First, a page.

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I am reading the book Effective Java.

In an item Minimize Mutability , Joshua Bloch talks about making a class immutable.

  1. Don’t provide any methods that modify the object’s state -- this is fine.

  2. Ensure that the class can’t be extended. - Do we really need to do this?

  3. Make all fields final - Do we really need to do this?

For example let's assume I have an immutable class,

class A{
private int a;

public A(int a){
    this.a =a ;
}

public int getA(){
    return a;
}
}

How can a class which extends from A , compromise A's immutability ?

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It's good to question authority, but we're talking about Joshua Bloch here. –  duffymo Jul 5 '11 at 10:29
3  
What do you mean by an immutable Class? Do you mean that its instances must be immutable or any object that can be cast to this type (e.g., objects instantiated from a subclass)?. In the second case, it is enough to create subclass B which has a new property b which can be set. Then instances of B are mutable. –  salman.mirghasemi Jul 5 '11 at 10:36
    
I'd recommend Brian Goetz's Java Concurrency in Practice. After reading chapter 3 (or 4?) it will be clear why fields of immutable, thread-safe objects should be final. As a preview, see my answer below. –  Bruno Reis Jul 5 '11 at 14:46
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5 Answers 5

up vote 5 down vote accepted

Like this:

public class B extends A {
    private int b;

    public B() {
        super(0);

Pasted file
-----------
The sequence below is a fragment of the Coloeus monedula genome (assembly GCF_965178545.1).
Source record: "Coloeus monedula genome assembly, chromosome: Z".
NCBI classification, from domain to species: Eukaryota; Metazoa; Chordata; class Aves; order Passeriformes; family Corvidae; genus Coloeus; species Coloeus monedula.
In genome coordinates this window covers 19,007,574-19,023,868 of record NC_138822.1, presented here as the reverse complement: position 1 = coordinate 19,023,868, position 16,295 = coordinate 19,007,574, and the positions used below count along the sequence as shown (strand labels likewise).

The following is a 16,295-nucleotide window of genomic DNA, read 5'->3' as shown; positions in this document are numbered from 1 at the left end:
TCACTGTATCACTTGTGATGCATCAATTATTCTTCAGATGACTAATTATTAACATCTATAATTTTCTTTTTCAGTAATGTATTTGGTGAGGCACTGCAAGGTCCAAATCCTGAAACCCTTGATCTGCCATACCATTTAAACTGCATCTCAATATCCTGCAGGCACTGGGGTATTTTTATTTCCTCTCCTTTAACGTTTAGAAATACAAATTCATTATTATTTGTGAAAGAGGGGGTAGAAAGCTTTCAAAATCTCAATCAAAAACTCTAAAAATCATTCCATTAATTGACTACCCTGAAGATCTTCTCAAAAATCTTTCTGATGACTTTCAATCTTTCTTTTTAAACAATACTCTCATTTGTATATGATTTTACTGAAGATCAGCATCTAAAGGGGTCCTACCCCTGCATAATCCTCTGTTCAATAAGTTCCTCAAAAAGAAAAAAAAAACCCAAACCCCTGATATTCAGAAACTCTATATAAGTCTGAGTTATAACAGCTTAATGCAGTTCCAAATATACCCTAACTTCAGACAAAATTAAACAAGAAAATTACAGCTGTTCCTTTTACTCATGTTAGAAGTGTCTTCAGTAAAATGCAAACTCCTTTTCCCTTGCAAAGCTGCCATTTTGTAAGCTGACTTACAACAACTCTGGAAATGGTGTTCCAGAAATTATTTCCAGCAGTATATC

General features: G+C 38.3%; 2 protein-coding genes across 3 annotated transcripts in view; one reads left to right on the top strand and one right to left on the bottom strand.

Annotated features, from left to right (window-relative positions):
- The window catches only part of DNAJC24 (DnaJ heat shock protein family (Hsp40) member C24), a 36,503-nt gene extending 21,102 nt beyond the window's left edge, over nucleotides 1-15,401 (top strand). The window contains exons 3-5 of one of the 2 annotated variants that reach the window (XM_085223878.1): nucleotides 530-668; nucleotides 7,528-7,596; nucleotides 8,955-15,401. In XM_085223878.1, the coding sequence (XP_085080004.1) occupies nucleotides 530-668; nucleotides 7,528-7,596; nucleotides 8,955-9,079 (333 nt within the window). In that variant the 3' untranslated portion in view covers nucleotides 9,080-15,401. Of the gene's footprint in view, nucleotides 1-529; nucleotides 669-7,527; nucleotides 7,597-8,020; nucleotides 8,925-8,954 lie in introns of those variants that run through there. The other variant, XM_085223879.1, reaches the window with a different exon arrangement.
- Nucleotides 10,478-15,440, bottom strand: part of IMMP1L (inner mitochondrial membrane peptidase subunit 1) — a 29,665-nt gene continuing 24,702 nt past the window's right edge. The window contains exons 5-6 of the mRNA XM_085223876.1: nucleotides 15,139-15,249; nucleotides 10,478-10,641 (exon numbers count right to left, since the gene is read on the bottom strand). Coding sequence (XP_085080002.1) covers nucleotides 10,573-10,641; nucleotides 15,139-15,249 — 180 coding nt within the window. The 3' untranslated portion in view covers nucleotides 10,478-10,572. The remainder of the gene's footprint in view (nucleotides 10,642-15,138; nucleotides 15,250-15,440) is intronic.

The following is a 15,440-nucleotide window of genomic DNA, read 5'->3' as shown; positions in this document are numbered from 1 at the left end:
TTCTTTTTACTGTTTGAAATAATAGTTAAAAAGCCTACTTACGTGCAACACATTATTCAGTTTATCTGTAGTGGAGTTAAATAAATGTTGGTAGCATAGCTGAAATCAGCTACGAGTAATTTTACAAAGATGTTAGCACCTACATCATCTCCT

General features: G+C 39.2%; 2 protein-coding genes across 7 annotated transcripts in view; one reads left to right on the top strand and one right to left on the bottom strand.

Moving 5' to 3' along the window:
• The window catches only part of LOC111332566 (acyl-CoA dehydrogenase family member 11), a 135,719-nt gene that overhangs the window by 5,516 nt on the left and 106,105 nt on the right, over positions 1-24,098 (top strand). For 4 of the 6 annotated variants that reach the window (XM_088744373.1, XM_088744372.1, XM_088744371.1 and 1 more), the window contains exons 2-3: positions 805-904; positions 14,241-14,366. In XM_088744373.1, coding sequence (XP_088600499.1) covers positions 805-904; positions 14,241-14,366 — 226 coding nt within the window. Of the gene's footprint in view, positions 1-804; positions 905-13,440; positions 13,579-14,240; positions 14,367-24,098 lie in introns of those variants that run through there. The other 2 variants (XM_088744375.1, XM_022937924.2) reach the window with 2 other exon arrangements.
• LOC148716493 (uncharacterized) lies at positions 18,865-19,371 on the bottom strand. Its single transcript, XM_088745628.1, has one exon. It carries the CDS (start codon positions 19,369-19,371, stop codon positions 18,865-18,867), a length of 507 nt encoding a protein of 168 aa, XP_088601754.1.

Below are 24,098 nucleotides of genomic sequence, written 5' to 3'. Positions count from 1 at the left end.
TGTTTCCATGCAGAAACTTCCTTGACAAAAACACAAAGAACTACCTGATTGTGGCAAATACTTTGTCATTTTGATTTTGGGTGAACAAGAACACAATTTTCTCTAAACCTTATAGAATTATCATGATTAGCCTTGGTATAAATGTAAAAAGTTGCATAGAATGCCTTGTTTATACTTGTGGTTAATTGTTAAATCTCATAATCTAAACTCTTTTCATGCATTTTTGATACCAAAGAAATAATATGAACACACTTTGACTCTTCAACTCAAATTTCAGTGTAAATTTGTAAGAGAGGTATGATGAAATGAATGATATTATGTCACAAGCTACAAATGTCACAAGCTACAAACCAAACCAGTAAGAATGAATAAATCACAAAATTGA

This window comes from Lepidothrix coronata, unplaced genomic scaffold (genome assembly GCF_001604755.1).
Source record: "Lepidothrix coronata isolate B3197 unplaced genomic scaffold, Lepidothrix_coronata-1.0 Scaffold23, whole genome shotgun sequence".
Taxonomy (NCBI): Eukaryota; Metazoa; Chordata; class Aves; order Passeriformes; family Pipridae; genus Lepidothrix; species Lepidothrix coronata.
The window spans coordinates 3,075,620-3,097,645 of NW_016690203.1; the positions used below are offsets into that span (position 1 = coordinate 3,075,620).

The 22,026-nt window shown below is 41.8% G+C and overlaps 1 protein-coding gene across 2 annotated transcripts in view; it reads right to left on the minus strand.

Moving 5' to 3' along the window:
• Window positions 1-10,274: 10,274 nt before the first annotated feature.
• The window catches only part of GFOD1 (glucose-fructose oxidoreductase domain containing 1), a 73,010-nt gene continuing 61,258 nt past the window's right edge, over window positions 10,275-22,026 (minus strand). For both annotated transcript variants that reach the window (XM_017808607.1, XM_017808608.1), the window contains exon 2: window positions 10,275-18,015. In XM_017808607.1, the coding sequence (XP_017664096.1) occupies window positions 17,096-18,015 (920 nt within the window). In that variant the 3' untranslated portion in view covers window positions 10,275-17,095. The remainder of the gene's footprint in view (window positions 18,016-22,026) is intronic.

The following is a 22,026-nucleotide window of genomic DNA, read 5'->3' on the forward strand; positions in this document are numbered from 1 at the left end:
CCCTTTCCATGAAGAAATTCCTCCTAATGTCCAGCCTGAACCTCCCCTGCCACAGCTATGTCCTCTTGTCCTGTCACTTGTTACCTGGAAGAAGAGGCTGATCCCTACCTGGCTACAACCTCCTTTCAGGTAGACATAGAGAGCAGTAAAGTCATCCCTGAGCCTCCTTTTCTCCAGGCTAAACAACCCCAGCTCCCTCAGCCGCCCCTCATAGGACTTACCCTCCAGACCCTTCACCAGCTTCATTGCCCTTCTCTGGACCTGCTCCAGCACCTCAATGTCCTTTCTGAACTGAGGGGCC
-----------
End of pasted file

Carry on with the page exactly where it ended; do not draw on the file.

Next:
}

    @Override
    public int getA() {
        return b++;
    }
}

Technically, you're not modifying the fields inherited from A, but in an immutable object, repeated invocations of the same getter are of course expected to produce the same number, which is not the case here.

Of course, if you stick to rule #1, you're not allowed to create this override. However, you cannot be certain that other people will obey that rule. If one of your methods takes an A as a parameter and calls getA() on it, someone else may create the class B as above and pass an instance of it to your method; then, your method will, without knowing it, modify the object.

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but note that i have declared 'a' as private. B wouldn't be having access to 'a' –  Vinoth Kumar Jul 5 '11 at 10:31
    
@cmv: Banging head in table - you're entirely correct. I've modified my code. –  Aasmund Eldhuset Jul 5 '11 at 10:32
    
@Aasmund your solution will not compile, as you have not defined a constructor for B. instead, super() is being called from B, and since A has no default constructor, this won't compile. –  Dhruv Gairola Jul 5 '11 at 11:08